SparkPeople Blogs  •  running  •  injury

I'm Injured. So Now What?

By , SparkPeople Blogger
I’ve blogged many times about how running is an important part of my life and something I really enjoy. For the past 6 weeks or so, it’s been anything but enjoyable. I started having pain in my Achillies after a particularly hilly run. Instead of resting like I knew I should have (and like I would tell any SparkPeople member who asked for advice), I decided to just keep pushing through the pain. After a few weeks it was obvious that the pain wasn’t going away, so I made an appointment to see an orthopedic doctor. It took three weeks to get an appointment, so silly me kept running.

I started to dread runs instead of looking forward to them, but what else was I supposed to do? Running is a big part of who I am. How would I feel if I had to become a walker or a swimmer for a little while? The very stubborn side of me wasn’t willing to find out. I was also afraid that they were going to give me some terrible news, like I had a massive injury that would take years to heal. (Can you tell I get a little paranoid about these kinds of things?) So I wanted to get in as much running as possible before I had to hear that diagnosis. Dumb, I know.

I’ve been diagnosed with Achilles tendonitis and have started physical therapy. My doctor said he hopes to get me to the point where I can walk/jog a 10K by Thanksgiving. I was secretly hoping he could cast a magic spell that would get me back to running in a week. But realistically, I knew that wasn’t going to happen.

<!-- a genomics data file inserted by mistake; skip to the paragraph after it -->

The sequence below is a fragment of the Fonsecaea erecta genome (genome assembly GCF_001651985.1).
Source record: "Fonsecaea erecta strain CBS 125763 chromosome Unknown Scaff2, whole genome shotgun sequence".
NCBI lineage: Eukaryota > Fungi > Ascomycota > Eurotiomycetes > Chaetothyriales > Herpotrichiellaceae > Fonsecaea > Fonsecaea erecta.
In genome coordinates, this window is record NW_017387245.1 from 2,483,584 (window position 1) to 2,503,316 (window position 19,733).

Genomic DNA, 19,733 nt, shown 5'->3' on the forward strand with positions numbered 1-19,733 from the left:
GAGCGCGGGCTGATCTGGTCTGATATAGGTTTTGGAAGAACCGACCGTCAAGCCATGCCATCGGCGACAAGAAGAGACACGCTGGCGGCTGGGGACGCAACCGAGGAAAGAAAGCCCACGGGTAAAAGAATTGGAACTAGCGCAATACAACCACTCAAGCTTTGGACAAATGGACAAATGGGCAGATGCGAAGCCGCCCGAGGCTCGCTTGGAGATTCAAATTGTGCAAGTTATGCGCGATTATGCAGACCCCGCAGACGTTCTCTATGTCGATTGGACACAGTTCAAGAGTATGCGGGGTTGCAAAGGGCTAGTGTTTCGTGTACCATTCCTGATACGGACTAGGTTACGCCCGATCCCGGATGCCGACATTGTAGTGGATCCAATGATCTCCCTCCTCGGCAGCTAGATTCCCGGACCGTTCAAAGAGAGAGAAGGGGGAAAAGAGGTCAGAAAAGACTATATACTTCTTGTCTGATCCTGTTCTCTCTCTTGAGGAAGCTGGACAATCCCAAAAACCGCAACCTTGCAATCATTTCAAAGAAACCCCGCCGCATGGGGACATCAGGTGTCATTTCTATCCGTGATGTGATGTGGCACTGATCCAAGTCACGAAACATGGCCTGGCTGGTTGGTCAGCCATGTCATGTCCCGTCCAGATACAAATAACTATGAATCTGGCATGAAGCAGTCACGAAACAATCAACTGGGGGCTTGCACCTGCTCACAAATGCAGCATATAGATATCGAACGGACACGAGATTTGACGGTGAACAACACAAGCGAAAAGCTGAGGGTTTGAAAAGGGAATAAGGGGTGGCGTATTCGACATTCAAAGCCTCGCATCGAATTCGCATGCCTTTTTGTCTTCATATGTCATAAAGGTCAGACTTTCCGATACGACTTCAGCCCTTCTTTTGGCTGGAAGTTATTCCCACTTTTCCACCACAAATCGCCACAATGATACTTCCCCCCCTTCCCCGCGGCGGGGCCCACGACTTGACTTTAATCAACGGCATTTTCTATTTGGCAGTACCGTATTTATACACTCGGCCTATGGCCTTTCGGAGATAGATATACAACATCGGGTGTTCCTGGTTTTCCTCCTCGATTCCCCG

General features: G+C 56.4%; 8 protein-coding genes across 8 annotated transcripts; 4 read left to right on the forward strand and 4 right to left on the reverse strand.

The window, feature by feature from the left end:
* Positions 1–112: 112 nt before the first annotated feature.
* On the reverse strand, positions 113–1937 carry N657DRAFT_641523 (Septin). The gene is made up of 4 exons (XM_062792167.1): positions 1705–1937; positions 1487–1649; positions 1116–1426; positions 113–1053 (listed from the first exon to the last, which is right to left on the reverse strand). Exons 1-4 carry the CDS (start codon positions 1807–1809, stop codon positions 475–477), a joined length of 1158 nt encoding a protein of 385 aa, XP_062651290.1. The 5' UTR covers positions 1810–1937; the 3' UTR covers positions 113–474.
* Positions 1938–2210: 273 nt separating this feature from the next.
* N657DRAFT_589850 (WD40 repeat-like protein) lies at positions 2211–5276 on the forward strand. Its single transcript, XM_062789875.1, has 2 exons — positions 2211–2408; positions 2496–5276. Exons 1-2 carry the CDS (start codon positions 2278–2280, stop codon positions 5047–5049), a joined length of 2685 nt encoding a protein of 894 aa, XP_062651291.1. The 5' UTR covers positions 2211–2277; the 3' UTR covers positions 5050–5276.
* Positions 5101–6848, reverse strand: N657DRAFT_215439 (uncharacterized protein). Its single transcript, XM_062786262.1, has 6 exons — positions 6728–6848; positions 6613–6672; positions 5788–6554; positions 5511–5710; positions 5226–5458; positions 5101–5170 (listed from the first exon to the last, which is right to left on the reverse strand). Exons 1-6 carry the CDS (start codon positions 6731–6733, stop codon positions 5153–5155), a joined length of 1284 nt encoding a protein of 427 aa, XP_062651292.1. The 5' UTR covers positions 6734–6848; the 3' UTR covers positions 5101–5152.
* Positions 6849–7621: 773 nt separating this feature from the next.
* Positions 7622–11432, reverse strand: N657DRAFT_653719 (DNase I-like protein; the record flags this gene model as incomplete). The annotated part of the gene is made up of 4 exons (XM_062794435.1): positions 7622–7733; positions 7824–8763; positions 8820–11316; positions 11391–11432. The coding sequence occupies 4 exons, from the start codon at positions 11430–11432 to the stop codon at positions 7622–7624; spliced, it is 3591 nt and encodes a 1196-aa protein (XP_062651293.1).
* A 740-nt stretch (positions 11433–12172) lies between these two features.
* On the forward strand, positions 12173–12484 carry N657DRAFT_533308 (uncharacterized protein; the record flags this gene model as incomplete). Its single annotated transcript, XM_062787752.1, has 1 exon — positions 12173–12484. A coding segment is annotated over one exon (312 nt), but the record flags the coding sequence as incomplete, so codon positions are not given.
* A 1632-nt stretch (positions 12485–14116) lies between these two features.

My family and friends all know how much running means to me. When I tell someone I’m injured and unable to run, their first reaction is usually "Oh no! I bet you’re fun to live with right now!" But really, it hasn’t been quite as terrible as I expected. Don’t get me wrong, I’m totally bummed that I’m injured. But there are things I can still do, and activities I have more time for now that I didn’t before. I’m doing more strength training and trying some of the workout videos that have been collecting dust on my shelf. I’ve also started taking daily walks with my dog, pushing my kids in a double stroller. It’s not the greatest workout, but everyone enjoys the time out side exploring new parts of our neighborhood.

In a way, this injury has been helpful because it forces me to get more creative with my workouts and find other things I enjoy doing. It’s easy to have tunnel vision when you find an activity you love, focusing only on particular classes at the gym, training for the next event, or walking the same route around your neighborhood each day. There are lots of ways to get exercise, and I’d encourage you to try new activities that you might not have considered lately. It can help improve your overall fitness level, break a weight loss plateau, or just become a new activity you learn to love.

Has injury ever forced you to try new activities? Have you recently broken out of your routine to try something new? How did that work for you?

See more: running injury changes